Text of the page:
– DaveFar
    Jul 27, 2015 at 21:15
  • in clean code series around the #28 Finite State Machines and The State Pattern there is a mention about switching Your view with a different model. For example You start TDD implementing every kind of features You want. But later You switch the paradigm, to model a state machine for Yourself, to be able to visualize which feature should be enabled on the UI in terms of where You are.
    – ntohl
    Jul 30, 2015 at 8:24

3 Answers 3


This is not completely related, but if you includes formal specification languages, you have benefits with annotating your code with formal invariants and contracts.

See for example the ACSL reference manual, for C. The same goes for Ada which allows forall expressions that are not part of the language, but available for specifications: http://docs.adacore.com/spark2014-docs/html/ug/appendix.html. Also, you could have a look at ACL2.

When it comes to tests, you may want to look at Model-Based Testing: you define a model that is useful only for tests.

It is often easier to describe the test in a functional way clearly conveys what the implementation should do, instead of how.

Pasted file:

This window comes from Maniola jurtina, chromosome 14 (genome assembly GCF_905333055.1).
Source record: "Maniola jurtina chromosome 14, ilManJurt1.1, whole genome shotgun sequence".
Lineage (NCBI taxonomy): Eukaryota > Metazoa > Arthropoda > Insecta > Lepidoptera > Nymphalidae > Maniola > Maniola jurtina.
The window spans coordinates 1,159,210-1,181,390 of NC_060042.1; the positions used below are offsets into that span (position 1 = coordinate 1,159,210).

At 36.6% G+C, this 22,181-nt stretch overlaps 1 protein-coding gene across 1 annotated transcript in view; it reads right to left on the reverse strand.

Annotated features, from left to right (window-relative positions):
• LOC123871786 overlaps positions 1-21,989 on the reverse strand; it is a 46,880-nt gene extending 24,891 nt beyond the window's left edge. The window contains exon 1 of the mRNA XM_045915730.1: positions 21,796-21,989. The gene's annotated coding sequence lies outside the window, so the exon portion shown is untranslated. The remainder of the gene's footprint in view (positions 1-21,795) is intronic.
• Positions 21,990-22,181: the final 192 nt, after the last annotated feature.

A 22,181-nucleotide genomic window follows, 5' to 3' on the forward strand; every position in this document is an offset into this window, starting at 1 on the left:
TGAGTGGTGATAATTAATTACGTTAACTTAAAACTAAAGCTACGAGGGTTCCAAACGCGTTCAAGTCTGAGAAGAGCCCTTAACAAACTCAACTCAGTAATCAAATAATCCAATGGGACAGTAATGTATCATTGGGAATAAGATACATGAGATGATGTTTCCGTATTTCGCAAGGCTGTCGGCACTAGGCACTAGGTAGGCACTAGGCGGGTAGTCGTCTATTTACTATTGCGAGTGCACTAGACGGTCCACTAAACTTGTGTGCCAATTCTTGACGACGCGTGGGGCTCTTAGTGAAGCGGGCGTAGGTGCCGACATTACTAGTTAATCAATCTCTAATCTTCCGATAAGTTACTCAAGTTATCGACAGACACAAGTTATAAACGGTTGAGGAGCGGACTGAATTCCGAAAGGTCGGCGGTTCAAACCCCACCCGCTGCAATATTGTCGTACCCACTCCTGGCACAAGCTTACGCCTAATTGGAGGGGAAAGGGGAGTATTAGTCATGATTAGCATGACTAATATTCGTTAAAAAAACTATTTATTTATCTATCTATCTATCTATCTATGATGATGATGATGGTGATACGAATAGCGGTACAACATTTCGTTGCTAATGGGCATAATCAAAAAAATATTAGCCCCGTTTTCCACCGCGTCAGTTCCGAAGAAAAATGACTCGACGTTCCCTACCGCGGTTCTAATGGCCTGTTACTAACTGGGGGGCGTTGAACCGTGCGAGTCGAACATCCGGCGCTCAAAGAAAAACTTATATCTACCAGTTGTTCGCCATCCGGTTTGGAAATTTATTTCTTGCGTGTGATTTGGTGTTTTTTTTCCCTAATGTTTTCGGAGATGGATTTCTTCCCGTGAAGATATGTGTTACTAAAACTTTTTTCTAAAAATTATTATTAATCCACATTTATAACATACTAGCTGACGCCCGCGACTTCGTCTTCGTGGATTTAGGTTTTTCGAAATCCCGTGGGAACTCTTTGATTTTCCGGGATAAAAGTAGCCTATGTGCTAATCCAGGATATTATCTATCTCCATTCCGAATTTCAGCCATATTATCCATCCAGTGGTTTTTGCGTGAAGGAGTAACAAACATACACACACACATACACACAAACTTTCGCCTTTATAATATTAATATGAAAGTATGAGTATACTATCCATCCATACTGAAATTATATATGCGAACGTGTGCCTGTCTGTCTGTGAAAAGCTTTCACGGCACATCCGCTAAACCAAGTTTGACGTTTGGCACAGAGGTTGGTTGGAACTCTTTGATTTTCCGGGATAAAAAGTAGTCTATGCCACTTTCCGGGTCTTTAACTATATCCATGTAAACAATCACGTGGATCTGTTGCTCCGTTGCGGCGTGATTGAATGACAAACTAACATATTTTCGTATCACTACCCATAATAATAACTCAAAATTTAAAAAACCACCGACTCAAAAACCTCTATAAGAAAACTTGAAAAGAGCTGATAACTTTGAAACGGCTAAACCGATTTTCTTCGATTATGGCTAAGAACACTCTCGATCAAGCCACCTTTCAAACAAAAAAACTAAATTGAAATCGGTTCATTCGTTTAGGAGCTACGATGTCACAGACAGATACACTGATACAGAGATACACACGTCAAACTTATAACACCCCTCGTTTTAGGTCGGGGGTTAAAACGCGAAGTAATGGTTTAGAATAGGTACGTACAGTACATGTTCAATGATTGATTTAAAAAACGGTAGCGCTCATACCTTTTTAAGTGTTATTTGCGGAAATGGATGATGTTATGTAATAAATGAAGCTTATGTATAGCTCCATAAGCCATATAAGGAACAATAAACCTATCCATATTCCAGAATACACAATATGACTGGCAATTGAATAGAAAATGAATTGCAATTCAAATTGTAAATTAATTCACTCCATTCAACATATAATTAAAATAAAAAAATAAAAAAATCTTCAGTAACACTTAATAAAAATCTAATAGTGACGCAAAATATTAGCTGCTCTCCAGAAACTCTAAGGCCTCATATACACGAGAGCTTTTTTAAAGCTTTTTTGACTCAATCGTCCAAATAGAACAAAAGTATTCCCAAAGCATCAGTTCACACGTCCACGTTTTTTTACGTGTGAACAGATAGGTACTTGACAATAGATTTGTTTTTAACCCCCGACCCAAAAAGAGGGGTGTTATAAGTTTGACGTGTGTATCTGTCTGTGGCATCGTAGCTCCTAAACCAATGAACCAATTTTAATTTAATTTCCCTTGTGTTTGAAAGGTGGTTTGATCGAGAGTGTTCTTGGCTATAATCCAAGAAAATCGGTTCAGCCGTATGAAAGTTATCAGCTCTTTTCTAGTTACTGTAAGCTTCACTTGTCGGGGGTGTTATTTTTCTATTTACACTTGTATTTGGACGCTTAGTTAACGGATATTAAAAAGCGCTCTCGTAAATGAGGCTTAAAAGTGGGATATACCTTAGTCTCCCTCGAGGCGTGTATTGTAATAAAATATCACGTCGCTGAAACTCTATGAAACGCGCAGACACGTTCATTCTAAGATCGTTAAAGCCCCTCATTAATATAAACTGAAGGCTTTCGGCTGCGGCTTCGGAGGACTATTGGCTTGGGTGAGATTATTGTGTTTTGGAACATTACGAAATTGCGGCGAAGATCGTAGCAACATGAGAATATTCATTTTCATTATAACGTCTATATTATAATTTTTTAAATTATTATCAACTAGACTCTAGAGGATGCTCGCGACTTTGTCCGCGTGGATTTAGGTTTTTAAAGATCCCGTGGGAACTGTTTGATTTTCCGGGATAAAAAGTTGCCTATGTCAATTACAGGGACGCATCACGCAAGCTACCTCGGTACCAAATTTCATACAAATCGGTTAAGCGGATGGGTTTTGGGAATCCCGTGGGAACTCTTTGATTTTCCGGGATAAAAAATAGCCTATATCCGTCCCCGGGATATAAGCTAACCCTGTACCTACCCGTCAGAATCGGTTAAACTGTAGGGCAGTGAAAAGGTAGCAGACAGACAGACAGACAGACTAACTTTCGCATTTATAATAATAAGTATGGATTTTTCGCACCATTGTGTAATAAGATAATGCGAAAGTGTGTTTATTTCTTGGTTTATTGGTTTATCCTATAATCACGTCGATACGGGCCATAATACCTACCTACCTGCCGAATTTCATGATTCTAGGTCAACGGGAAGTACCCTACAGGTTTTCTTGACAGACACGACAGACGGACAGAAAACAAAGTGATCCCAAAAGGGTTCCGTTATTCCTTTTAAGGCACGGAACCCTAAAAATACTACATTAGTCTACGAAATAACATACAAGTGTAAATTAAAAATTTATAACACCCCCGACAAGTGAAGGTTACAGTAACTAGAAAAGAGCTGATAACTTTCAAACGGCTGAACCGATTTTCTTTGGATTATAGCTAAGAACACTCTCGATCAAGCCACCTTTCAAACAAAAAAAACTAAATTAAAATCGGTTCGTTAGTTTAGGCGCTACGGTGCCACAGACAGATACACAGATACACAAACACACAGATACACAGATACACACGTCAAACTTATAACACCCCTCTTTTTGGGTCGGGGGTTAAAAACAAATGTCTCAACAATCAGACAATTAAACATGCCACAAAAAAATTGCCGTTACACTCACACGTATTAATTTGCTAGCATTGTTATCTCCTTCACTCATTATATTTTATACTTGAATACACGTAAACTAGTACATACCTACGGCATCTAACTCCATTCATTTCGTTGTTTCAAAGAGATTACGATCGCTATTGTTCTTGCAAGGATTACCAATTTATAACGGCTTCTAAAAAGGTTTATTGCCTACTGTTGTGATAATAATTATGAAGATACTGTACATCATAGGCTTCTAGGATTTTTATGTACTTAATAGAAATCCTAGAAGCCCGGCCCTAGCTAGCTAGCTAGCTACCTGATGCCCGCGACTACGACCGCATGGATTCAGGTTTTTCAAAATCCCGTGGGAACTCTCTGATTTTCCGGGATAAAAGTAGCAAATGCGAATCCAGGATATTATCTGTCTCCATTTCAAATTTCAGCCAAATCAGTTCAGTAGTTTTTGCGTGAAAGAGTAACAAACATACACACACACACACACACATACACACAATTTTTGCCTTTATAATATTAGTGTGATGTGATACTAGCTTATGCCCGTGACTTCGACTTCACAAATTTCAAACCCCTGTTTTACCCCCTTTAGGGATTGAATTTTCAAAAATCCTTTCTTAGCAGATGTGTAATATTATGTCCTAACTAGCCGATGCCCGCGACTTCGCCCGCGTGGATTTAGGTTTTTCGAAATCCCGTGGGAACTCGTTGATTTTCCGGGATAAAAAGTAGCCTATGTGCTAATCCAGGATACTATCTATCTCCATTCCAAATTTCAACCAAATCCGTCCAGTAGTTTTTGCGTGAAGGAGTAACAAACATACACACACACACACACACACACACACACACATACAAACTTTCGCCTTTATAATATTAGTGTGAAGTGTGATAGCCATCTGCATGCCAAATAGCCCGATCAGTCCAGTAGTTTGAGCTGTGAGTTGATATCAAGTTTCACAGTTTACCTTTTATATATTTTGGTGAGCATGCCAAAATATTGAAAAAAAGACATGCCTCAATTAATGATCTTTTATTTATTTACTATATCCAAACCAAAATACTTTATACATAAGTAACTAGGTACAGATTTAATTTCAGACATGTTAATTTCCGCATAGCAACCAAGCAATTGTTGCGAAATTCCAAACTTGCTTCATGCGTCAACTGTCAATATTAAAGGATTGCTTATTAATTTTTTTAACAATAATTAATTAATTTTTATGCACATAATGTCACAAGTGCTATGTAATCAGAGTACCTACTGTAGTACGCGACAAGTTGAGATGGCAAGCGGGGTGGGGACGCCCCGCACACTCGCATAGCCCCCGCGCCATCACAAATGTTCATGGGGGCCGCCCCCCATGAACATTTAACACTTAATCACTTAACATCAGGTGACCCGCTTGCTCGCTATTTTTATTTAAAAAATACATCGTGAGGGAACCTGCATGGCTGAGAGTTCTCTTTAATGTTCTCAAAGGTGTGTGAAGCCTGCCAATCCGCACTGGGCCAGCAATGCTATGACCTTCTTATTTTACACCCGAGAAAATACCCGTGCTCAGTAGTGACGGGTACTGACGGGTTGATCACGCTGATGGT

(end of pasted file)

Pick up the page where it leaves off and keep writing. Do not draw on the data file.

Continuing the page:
• It is exactly in those fields that I have seen the logic of the implementation replicated into the specification. So the probability that a fault in the implementation is also replicated in the specification and hence not detected is high. Using different constructs, as quantifiers, helps reduce such replication, which is the motivation for my question.
    – DaveFar
    Jul 13, 2015 at 17:42
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    @DaveFar I have seen it too: specifications parroting what the implementation does. Also, sometimes, specifications assert the obvious but fail to describe more important relationships: for example one define a comparison function and specify what the order is but fail to state whether it is supposed to be total or partial. The approach should help, in principle, but may fail to be applied successively.
    – coredump
    Jul 13, 2015 at 18:17

I think what you want is some level of formalism, see Formal Methods. This is the only guaranteed way to get less fault by using different paradigms because just using something different also has the potential to give different faults (even fixes produce bugs).

Doing implementation in level closer to math will give the ability to have some level of mathematical proof, which means you will have no fault and potentially eliminate need for testing.

This link From HOL to Haskell and Software Foundations should illustrate ideas of using developing specification in theorem prover then translate it into programming language. One article talks about using Isabelle/HOL and haskell, the other is about using Coq, which then you can translate into scala using some tool.